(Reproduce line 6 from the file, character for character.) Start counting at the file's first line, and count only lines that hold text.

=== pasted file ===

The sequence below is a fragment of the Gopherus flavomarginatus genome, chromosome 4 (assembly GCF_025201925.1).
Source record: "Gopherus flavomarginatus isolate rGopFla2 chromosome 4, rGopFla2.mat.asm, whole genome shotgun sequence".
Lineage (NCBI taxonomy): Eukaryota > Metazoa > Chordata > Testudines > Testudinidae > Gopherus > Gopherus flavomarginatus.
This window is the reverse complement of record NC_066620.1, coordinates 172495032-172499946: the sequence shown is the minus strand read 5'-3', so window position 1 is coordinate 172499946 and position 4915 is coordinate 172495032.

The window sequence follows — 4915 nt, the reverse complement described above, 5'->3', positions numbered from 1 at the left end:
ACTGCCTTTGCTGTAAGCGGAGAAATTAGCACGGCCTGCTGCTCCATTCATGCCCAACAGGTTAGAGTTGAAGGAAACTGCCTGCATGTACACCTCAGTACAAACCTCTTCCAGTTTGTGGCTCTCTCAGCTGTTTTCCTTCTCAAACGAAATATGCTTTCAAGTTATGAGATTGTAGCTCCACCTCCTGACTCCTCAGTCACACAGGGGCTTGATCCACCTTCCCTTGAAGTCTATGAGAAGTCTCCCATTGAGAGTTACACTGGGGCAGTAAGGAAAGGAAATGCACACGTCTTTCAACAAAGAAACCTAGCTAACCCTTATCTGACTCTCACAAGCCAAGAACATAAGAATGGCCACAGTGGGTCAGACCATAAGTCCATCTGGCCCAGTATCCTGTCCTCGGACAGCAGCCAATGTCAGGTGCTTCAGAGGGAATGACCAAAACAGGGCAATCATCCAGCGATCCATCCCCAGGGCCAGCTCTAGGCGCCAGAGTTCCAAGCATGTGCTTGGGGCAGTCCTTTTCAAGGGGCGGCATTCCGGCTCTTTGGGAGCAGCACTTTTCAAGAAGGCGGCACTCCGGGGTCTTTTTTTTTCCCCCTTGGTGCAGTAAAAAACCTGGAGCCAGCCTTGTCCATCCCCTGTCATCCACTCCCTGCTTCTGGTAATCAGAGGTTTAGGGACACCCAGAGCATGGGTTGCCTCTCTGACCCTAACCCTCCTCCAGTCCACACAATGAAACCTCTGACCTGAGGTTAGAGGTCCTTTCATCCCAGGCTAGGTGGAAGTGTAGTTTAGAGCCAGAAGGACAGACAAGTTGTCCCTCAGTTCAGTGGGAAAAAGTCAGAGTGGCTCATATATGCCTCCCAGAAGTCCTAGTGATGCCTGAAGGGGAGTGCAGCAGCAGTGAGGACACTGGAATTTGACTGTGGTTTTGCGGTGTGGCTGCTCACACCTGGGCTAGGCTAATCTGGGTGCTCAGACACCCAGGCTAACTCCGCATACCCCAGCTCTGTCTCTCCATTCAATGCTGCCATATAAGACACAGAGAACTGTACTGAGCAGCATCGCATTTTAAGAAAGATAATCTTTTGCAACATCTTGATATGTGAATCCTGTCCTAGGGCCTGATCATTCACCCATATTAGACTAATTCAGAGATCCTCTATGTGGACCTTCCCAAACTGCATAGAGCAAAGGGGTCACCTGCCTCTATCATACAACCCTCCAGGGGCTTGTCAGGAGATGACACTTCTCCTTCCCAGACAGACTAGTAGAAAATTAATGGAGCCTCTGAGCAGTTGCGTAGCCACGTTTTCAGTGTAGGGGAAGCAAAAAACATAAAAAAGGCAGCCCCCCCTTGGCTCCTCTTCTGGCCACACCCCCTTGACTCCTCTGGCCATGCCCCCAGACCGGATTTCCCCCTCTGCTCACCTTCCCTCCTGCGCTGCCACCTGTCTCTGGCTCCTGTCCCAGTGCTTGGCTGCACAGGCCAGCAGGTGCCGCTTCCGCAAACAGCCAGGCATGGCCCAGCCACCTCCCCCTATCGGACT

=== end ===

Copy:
ACTGCCTTTGCTGTAAGCGGAGAAATTAGCACGGCCTGCTGCTCCATTCATGCCCAACAGGTTAGAGTTGAAGGAAACTGCCTGCATGTACACCTCAGTACAAACCTCTTCCAGTTTGTGGCTCTCTCAGCTGTTTTCCTTCTCAAACGAAATATGCTTTCAAGTTATGAGATTGTAGCTCCACCTCCTGACTCCTCAGTCACACAGGGGCTTGATCCACCTTCCCTTGAAGTCTATGAGAAGTCTCCCATTGAGAGTTACACTGGGGCAGTAAGGAAAGGAAATGCACACGTCTTTCAACAAAGAAACCTAGCTAACCCTTATCTGACTCTCACAAGCCAAGAACATAAGAATGGCCACAGTGGGTCAGACCATAAGTCCATCTGGCCCAGTATCCTGTCCTCGGACAGCAGCCAATGTCAGGTGCTTCAGAGGGAATGACCAAAACAGGGCAATCATCCAGCGATCCATCCCCAGGGCCAGCTCTAGGCGCCAGAGTTCCAAGCATGTGCTTGGGGCAGTCCTTTTCAAGGGGCGGCATTCCGGCTCTTTGGGAGCAGCACTTTTCAAGAAGGCGGCACTCCGGGGTCTTTTTTTTTCCCCCTTGGTGCAGTAAAAAACCTGGAGCCAGCCTTGTCCATCCCCTGTCATCCACTCCCTGCTTCTGGTAATCAGAGGTTTAGGGACACCCAGAGCATGGGTTGCCTCTCTGACCCTAACCCTCCTCCAGTCCACACAATGAAACCTCTGACCTGAGGTTAGAGGTCCTTTCATCCCAGGCTAGGTGGAAGTGTAGTTTAGAGCCAGAAGGACAGACAAGTTGTCCCTCAGTTCAGTGGGAAAAAGTCAGAGTGGCTCATATATGCCTCCCAGAAGTCCTAGTGATGCCTGAAGGGGAGTGCAGCAGCAGTGAGGACACTGGAATTTGACTGTGGTTTTGCGGTGTGGCTGCTCACACCTGGGCTAGGCTAATCTGGGTGCTCAGACACCCAGGCTAACTCCGCATACCCCAGCTCTGTCTCTCCATTCAATGCTGCCATATAAGACACAGAGAACTGTACTGAGCAGCATCGCATTTTAAGAAAGATAATCTTTTGCAACATCTTGATATGTGAATCCTGTCCTAGGGCCTGATCATTCACCCATATTAGACTAATTCAGAGATCCTCTATGTGGACCTTCCCAAACTGCATAGAGCAAAGGGGTCACCTGCCTCTATCATACAACCCTCCAGGGGCTTGTCAGGAGATGACACTTCTCCTTCCCAGACAGACTAGTAGAAAATTAATGGAGCCTCTGAGCAGTTGCGTAGCCACGTTTTCAGTGTAGGGGAAGCAAAAAACATAAAAAAGGCAGCCCCCCCTTGGCTCCTCTTCTGGCCACACCCCCTTGACTCCTCTGGCCATGCCCCCAGACCGGATTTCCCCCTCTGCTCACCTTCCCTCCTGCGCTGCCACCTGTCTCTGGCTCCTGTCCCAGTGCTTGGCTGCACAGGCCAGCAGGTGCCGCTTCCGCAAACAGCCAGGCATGGCCCAGCCACCTCCCCCTATCGGACT